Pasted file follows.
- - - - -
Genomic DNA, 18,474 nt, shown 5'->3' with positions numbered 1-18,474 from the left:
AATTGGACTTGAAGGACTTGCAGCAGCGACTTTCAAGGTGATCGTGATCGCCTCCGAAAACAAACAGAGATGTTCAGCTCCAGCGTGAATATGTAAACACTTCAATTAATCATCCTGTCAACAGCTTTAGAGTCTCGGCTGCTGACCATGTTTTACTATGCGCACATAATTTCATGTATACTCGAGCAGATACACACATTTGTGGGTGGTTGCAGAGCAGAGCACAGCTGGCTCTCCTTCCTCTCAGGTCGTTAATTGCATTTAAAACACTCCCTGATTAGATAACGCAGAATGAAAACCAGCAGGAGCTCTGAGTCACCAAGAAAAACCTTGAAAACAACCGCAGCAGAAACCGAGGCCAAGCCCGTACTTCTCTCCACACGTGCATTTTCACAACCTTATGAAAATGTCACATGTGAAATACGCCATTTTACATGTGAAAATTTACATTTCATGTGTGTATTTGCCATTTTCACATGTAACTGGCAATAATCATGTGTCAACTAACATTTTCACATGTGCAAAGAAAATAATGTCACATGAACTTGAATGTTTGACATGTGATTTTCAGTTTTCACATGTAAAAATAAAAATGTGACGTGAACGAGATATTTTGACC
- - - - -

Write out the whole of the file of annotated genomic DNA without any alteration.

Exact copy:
Genomic DNA, 18,474 nt, shown 5'->3' with positions numbered 1-18,474 from the left:
AATTGGACTTGAAGGACTTGCAGCAGCGACTTTCAAGGTGATCGTGATCGCCTCCGAAAACAAACAGAGATGTTCAGCTCCAGCGTGAATATGTAAACACTTCAATTAATCATCCTGTCAACAGCTTTAGAGTCTCGGCTGCTGACCATGTTTTACTATGCGCACATAATTTCATGTATACTCGAGCAGATACACACATTTGTGGGTGGTTGCAGAGCAGAGCACAGCTGGCTCTCCTTCCTCTCAGGTCGTTAATTGCATTTAAAACACTCCCTGATTAGATAACGCAGAATGAAAACCAGCAGGAGCTCTGAGTCACCAAGAAAAACCTTGAAAACAACCGCAGCAGAAACCGAGGCCAAGCCCGTACTTCTCTCCACACGTGCATTTTCACAACCTTATGAAAATGTCACATGTGAAATACGCCATTTTACATGTGAAAATTTACATTTCATGTGTGTATTTGCCATTTTCACATGTAACTGGCAATAATCATGTGTCAACTAACATTTTCACATGTGCAAAGAAAATAATGTCACATGAACTTGAATGTTTGACATGTGATTTTCAGTTTTCACATGTAAAAATAAAAATGTGACGTGAACGAGATATTTTGACC